Treating people fairly is a main objective of ethics panel

Andrew Lockley is the Chair of the Police and Crime Commissioner’s Independent Ethics Panel and had this to say.

Thursday, 15th October 2020, 4:45 pm

For more than five years, a small group of local people have been advising South Yorkshire Police (SYP) on ethics. None of us has worked in policing before.

Treating people fairly is one of the priority objectives of Dr Alan Billings, the South Yorkshire Police & Crime Commissioner (PCC). To support this, the Independent Ethics Panel was set up.

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Readers can guess why the PCC thought ethical scrutiny would help. In 2015, SYP had not shaken off a toxic reputation gained from its perceived roles in the Miners’ Strike of 1984/85 and the Hillsborough tragedy in 1989. It was also hit with serious criticism for not dealing with child sex exploitation in Rotherham over many years, and for alerting the BBC to its raid on the home of Sir Cliff Richard. All of this was seen as undermining public trust and confidence in the Force.

In summer 2014, the College of Policing had promulgated the first Code of Ethics - national standards and values. Other professions such as doctors, nurses and solicitors, have had these for many decades.

Even routine policing involves sensitive decisions, such as when to stop and search, and when and how force is used. How hate crime reports are handled, and whether complaints are dealt with fairly, are other sensitive areas.

So, six years on from the Code of Ethics, are things different? I think they are. The culture of defensiveness has gone. When police get it wrong, the error or mis-judgement is acknowledged. We saw that earlier this year when the Force lost no time in ‘fessing up’ when an over-zealous officer tried to stop a Rotherham family from sitting in their garden during lockdown. Contrast that with the way Derbyshire Police brazened it out when it wrongly scapegoated a couple perfectly lawfully walking their dog on Curbar Edge. But many challenges remain.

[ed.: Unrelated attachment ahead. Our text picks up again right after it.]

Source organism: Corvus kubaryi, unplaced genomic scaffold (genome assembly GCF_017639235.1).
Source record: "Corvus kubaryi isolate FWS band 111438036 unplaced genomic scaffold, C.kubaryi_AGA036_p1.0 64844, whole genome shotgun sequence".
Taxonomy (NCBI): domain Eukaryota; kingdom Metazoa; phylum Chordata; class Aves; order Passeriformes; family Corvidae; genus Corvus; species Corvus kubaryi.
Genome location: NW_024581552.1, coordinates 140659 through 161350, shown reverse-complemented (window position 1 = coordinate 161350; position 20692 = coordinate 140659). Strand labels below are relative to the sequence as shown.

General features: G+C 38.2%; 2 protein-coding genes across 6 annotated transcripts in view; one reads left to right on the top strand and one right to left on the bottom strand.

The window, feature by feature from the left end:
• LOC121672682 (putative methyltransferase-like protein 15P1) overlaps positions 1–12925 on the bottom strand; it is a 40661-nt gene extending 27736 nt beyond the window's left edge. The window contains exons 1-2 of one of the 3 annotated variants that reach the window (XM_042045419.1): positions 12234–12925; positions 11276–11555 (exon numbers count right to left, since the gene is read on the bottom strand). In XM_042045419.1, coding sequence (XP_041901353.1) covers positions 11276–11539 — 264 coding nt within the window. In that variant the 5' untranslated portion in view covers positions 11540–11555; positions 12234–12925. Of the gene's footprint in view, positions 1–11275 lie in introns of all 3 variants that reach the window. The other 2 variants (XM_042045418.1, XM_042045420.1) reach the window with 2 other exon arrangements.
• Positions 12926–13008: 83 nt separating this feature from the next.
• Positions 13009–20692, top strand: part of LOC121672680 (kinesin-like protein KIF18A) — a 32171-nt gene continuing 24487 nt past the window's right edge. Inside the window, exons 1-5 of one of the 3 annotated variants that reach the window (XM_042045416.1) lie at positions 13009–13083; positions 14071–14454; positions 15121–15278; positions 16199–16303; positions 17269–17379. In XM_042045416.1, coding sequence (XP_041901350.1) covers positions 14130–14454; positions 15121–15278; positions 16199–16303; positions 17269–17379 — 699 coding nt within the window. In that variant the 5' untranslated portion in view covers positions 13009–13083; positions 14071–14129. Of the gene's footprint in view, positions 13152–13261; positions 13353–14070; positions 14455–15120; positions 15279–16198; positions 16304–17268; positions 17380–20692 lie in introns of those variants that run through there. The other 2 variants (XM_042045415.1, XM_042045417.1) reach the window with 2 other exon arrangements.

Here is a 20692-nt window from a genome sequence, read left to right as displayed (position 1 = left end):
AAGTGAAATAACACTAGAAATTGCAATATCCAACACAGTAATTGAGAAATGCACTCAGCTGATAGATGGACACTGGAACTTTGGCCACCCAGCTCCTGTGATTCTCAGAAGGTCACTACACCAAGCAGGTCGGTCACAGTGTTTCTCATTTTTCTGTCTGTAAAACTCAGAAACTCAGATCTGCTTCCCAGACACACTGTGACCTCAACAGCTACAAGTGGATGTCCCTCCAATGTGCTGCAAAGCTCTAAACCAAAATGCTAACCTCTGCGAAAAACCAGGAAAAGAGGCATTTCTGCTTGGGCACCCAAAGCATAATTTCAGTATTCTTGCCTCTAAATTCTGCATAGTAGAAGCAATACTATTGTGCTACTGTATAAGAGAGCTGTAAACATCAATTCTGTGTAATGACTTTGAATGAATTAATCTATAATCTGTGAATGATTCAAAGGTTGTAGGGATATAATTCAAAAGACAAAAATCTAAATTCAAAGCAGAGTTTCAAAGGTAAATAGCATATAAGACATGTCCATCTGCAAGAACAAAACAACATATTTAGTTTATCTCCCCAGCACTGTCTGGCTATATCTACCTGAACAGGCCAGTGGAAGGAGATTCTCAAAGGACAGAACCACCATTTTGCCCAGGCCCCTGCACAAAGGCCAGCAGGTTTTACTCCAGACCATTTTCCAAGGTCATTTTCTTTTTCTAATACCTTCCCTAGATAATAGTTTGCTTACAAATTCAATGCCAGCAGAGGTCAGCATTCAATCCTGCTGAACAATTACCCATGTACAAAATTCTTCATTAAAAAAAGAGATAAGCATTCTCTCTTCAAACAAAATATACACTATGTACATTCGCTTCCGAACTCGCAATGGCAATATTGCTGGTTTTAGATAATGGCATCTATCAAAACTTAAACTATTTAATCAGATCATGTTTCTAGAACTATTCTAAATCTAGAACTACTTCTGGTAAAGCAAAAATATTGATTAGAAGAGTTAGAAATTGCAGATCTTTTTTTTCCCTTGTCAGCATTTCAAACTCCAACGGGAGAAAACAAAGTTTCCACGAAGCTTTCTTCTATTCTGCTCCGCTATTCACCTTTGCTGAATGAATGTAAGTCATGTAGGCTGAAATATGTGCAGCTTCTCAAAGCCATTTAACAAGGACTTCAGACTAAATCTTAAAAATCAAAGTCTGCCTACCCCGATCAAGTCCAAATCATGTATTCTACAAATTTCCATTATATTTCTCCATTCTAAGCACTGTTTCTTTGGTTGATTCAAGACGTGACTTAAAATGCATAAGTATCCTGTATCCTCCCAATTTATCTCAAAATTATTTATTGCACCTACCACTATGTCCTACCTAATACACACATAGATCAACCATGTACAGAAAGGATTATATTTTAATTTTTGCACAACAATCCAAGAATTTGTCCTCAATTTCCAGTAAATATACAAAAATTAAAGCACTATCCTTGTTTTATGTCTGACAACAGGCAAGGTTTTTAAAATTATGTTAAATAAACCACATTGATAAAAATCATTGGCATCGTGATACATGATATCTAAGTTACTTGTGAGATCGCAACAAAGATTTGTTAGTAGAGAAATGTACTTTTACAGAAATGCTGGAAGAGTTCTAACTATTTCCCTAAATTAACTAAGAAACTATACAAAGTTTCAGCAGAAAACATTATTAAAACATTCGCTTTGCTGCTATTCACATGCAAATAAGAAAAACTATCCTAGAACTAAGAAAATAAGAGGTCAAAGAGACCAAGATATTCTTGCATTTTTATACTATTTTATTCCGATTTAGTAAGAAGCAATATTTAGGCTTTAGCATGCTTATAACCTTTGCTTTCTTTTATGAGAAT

SYP had still not shaken off a toxic reputation gained from its perceived roles in the Miners’ Strike of 1984/85

The murder of George Floyd spotlighted racist behaviour by USA law enforcement agencies. That sparked questions about policing in the UK, but in reality the parallels are few. Policing in the UK relies on the consent of the public. It is that philosophy which underscores their not being routinely armed.

Many point to over-representation of minority ethnic citizens in the stop and search statistics. Following scrutiny, the Panel believes it is too simplistic to say that the statistics are evidence of police racism. For a start, the proportions of stops and searches are measured against the baseline of the 2011 census, rather than the up-to-date ethnic mix of Sheffield’s population. This has changed in the last nine years, as school statistics show. And the great majority of those stopped are between 16 and 34. Put these factors together and minority ethnic over-representation may be less than appears.

And SYP is getting better at targeting stop and search. Stops have increased over the last three years, but the proportion of successful searches has stayed in the same range (20-30 per cent). The Panel’s scrutiny will continue, and on diversity as well. The recruitment of minority ethnic candidates into the Force has been sluggish, but this is improving, and is now at a high of 7.4 per cent. This matters because the Force must have public legitimacy. Police-public encounters (including stops and searches) are now routinely captured on body-worn videos (BWV), so footage of incidents can be reviewed. We were initially cautious about rolling out this technology, but BWV has been accepted by both officers and the public.

Police and Crime Commissioner Dr Alan Billings

The protection of subjects’ privacy was a concern in the introduction of BWV. With technology set to play a bigger role, the Panel has set out an ethical checklist to guide SYP if it adopts digital policing. For example, Artificial Intelligence (AI) may help assess risk, identify wanted suspects and predict potential ‘hot-spot’ crime areas, but there are concerns about data quality and privacy issues. To see how AI-based decisions can go wrong, we need only look at the school exam results of this summer.

FROM THE EDITOR

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The murder of George Floyd sparked questions about policing in the UK